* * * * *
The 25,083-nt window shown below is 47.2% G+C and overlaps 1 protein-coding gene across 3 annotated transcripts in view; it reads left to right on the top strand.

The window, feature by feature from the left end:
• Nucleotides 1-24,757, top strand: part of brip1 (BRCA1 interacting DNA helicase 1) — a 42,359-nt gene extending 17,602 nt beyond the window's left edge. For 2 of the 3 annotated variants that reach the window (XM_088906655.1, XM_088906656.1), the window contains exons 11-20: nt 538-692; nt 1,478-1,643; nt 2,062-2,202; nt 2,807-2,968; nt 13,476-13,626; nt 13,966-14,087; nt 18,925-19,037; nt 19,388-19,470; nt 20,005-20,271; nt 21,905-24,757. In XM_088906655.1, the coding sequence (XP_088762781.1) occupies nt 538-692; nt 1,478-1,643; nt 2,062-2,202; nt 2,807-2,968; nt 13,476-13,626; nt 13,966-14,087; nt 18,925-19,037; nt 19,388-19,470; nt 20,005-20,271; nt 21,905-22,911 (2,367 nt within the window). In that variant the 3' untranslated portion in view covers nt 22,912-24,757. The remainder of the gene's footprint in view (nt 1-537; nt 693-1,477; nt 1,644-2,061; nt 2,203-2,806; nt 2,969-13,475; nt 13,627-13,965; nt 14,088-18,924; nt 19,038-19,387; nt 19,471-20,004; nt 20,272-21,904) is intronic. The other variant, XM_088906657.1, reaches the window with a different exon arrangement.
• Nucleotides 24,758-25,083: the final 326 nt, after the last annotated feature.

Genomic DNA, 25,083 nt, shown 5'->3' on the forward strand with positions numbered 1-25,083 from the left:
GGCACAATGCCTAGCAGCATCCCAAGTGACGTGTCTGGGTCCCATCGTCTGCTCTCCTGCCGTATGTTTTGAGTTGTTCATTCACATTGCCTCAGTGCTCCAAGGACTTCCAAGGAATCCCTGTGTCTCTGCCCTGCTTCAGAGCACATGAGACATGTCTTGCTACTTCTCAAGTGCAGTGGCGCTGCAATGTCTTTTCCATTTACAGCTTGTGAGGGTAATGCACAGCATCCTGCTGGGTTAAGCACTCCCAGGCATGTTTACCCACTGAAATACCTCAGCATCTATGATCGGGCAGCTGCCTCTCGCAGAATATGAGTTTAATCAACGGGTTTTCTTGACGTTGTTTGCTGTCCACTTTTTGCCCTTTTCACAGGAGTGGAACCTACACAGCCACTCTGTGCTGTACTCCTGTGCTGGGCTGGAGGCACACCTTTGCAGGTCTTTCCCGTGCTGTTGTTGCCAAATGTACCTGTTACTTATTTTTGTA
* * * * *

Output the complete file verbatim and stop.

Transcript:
The 25,083-nt window shown below is 47.2% G+C and overlaps 1 protein-coding gene across 3 annotated transcripts in view; it reads left to right on the top strand.

The window, feature by feature from the left end:
• Nucleotides 1-24,757, top strand: part of brip1 (BRCA1 interacting DNA helicase 1) — a 42,359-nt gene extending 17,602 nt beyond the window's left edge. For 2 of the 3 annotated variants that reach the window (XM_088906655.1, XM_088906656.1), the window contains exons 11-20: nt 538-692; nt 1,478-1,643; nt 2,062-2,202; nt 2,807-2,968; nt 13,476-13,626; nt 13,966-14,087; nt 18,925-19,037; nt 19,388-19,470; nt 20,005-20,271; nt 21,905-24,757. In XM_088906655.1, the coding sequence (XP_088762781.1) occupies nt 538-692; nt 1,478-1,643; nt 2,062-2,202; nt 2,807-2,968; nt 13,476-13,626; nt 13,966-14,087; nt 18,925-19,037; nt 19,388-19,470; nt 20,005-20,271; nt 21,905-22,911 (2,367 nt within the window). In that variant the 3' untranslated portion in view covers nt 22,912-24,757. The remainder of the gene's footprint in view (nt 1-537; nt 693-1,477; nt 1,644-2,061; nt 2,203-2,806; nt 2,969-13,475; nt 13,627-13,965; nt 14,088-18,924; nt 19,038-19,387; nt 19,471-20,004; nt 20,272-21,904) is intronic. The other variant, XM_088906657.1, reaches the window with a different exon arrangement.
• Nucleotides 24,758-25,083: the final 326 nt, after the last annotated feature.

Genomic DNA, 25,083 nt, shown 5'->3' on the forward strand with positions numbered 1-25,083 from the left:
GGCACAATGCCTAGCAGCATCCCAAGTGACGTGTCTGGGTCCCATCGTCTGCTCTCCTGCCGTATGTTTTGAGTTGTTCATTCACATTGCCTCAGTGCTCCAAGGACTTCCAAGGAATCCCTGTGTCTCTGCCCTGCTTCAGAGCACATGAGACATGTCTTGCTACTTCTCAAGTGCAGTGGCGCTGCAATGTCTTTTCCATTTACAGCTTGTGAGGGTAATGCACAGCATCCTGCTGGGTTAAGCACTCCCAGGCATGTTTACCCACTGAAATACCTCAGCATCTATGATCGGGCAGCTGCCTCTCGCAGAATATGAGTTTAATCAACGGGTTTTCTTGACGTTGTTTGCTGTCCACTTTTTGCCCTTTTCACAGGAGTGGAACCTACACAGCCACTCTGTGCTGTACTCCTGTGCTGGGCTGGAGGCACACCTTTGCAGGTCTTTCCCGTGCTGTTGTTGCCAAATGTACCTGTTACTTATTTTTGTA